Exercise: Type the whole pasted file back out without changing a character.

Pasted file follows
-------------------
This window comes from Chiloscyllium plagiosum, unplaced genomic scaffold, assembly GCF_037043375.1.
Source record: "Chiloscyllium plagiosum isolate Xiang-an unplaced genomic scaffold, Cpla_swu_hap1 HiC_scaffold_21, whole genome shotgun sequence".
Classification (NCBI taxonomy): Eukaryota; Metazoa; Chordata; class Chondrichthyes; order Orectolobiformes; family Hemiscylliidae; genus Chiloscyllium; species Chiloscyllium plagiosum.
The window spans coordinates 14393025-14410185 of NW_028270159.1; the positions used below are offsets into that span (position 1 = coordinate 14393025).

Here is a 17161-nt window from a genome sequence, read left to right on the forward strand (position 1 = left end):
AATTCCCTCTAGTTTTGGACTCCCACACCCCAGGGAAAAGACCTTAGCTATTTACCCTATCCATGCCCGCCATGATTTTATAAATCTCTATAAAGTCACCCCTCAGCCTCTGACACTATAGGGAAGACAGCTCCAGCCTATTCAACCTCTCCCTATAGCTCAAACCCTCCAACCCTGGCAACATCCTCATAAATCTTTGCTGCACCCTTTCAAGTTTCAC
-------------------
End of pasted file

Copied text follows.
This window comes from Chiloscyllium plagiosum, unplaced genomic scaffold, assembly GCF_037043375.1.
Source record: "Chiloscyllium plagiosum isolate Xiang-an unplaced genomic scaffold, Cpla_swu_hap1 HiC_scaffold_21, whole genome shotgun sequence".
Classification (NCBI taxonomy): Eukaryota; Metazoa; Chordata; class Chondrichthyes; order Orectolobiformes; family Hemiscylliidae; genus Chiloscyllium; species Chiloscyllium plagiosum.
The window spans coordinates 14393025-14410185 of NW_028270159.1; the positions used below are offsets into that span (position 1 = coordinate 14393025).

Here is a 17161-nt window from a genome sequence, read left to right on the forward strand (position 1 = left end):
AATTCCCTCTAGTTTTGGACTCCCACACCCCAGGGAAAAGACCTTAGCTATTTACCCTATCCATGCCCGCCATGATTTTATAAATCTCTATAAAGTCACCCCTCAGCCTCTGACACTATAGGGAAGACAGCTCCAGCCTATTCAACCTCTCCCTATAGCTCAAACCCTCCAACCCTGGCAACATCCTCATAAATCTTTGCTGCACCCTTTCAAGTTTCAC